American Choir and Andalucian Traditional Ensemble Join Forces to Mesmerizing Effect

by delarue

One of the most fascinatingly original large-ensemble albums of recent months is Words Adorned, the cross-pollinated collaboration between Philadelphia chamber choir The Crossing and traditional Andalucian group the Al-Bustan Takht Ensemble, streaming at Navona Records (click the link and scroll down to the listen button on the left). Donald Nally conducts; the lyrics are in Arabic.

While the tradition of audience singalongs in Middle Eastern music goes back thousands of years, there’s never been an album quite like this: a choral group fond of concept albums with music by contemporary composers joining forces with a starkly dusky, often rustic maqam ensemble. The closest comparison is the Navatman Music Collective, who bring harmony to new Indian music, another otherwise completely harmony-less idiom. Which is not to say that the music here always employs harmonies, but when it does, the effect is striking.

There are two suites on the album. The first is Kareem Roustom‘s new settings of ancient poetry, titled Embroidered Verses, packed with unexpected diversions and false endings. The opening song is Oh People of Andalucia, What Beauty You Have, where suspenseful ripples and flurries from Wassim Odeh’s oud and Hicham Chami’s kanun are quickly joined by the choir. A fleeting, bracing rise from Hanna Khoury’s violin and Kinan Abou-afach’s cello at the end will give you goosebumps.

The second number, a drinking song, begins with a surreal, strutting riff before the chorus and instrumentalists kick in over a jaunty clip-clop rhythm fueled by Hafez Kotain’s percussion. The mix of baroque counterpoint and Arabic maqam modes is surreal, to say the least.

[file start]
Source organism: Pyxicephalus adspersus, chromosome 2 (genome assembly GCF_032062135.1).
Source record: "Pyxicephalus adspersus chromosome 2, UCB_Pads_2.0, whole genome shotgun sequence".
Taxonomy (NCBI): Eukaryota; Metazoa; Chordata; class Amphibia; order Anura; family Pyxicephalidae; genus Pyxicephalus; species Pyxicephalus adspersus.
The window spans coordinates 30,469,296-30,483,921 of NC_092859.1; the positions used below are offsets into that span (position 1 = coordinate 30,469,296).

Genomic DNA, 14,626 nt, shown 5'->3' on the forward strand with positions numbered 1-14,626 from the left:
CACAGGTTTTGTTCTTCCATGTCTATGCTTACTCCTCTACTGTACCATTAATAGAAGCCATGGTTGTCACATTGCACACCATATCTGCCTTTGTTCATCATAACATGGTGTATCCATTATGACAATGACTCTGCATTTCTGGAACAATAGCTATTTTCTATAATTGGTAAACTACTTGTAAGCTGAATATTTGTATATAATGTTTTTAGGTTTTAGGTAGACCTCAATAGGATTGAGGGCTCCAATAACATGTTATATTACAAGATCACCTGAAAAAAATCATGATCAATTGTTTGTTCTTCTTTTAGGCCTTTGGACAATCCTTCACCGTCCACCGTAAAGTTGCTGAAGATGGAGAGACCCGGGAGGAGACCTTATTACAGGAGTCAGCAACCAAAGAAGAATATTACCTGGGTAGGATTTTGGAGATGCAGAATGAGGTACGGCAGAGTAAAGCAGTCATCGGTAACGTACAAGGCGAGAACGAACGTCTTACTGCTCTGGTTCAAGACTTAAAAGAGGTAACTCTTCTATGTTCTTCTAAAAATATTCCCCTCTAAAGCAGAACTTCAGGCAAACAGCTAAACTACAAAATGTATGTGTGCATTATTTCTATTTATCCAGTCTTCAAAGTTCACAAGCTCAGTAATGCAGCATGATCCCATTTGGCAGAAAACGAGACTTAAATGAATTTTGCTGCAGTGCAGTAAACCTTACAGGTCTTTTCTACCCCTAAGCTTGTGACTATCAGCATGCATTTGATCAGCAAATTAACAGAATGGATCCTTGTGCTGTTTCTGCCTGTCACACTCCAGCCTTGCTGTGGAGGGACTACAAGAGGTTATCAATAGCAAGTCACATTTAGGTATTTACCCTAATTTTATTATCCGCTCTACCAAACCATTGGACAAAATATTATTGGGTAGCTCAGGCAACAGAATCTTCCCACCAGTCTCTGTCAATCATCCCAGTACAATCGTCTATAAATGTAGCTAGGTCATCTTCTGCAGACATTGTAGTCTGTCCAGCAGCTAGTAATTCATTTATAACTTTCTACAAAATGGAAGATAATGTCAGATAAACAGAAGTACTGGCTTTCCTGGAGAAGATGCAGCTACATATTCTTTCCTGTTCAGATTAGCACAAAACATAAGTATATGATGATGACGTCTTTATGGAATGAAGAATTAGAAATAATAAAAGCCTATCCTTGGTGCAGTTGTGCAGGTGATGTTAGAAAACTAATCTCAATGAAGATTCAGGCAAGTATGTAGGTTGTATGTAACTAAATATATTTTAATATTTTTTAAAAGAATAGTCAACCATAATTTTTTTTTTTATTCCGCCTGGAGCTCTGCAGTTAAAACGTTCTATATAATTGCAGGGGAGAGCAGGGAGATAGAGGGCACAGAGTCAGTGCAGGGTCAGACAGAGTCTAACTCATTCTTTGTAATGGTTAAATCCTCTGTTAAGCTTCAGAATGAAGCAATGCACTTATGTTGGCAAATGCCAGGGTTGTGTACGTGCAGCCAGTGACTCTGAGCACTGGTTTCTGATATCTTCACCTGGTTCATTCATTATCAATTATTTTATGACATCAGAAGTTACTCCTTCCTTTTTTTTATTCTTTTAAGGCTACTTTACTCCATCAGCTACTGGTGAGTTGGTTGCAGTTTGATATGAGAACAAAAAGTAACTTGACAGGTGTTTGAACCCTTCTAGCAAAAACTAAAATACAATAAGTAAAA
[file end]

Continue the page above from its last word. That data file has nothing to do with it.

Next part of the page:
The third segment, a setting of a love poem by Umm Al-Kiram has a gentle, lilting motion, tantalizing accents from the strings, an even more tantalizing Khoury solo and breathtaking contrast between her shivery lines and the crescendoing power of the singers. The bellicose finale begins with a mysterious pulse from the strings, the men of the choir anchoring the most rhythmically complex and harmonically enigmatic interlude here. This time it’s the kanun rippling through the mix which provides the extra bite.

The second suite is Abou-Afach‘s Of Nights and Solace, a collection of poems that begin at sunset and wind up at the break of dawn the following day. Soloist Dalal Abu Amneh‘s assertively articulated soprano blends within an increasingly complex contrapuntal web in the opening prelude, Moonrise.

She brings a visceral sense of longing to the second song, Greet These Faces, over a slinky, gorgeously bittersweet, glittering backdrop, the choir echoing and doubling the melody line: it’s the most hypnotic track here. As you would expect, Forsaken is more desolate, stark and ghostly, the choir using a vast sonic and dynamic range as they rise from basso profundo lows.

A lively but understated instrumental mix of flamenco and dervish dance sets up You Who Left and Passed, blending the playful and the plaintive, spaciousness giving way to robust density. The two groups pack a wild blend of ideas into the rousing, barely two-minute concluding sunrise tableau.

Abu Amneh and the takht ensemble wind up this late-2019 concert recording with When He Appeared, a brisk, stately, haunting song utilizing text by Muhammad Abd Al-Rahim Al-Maslub. It’s rare that music this cutting-edge is just as unselfconsciously beautiful.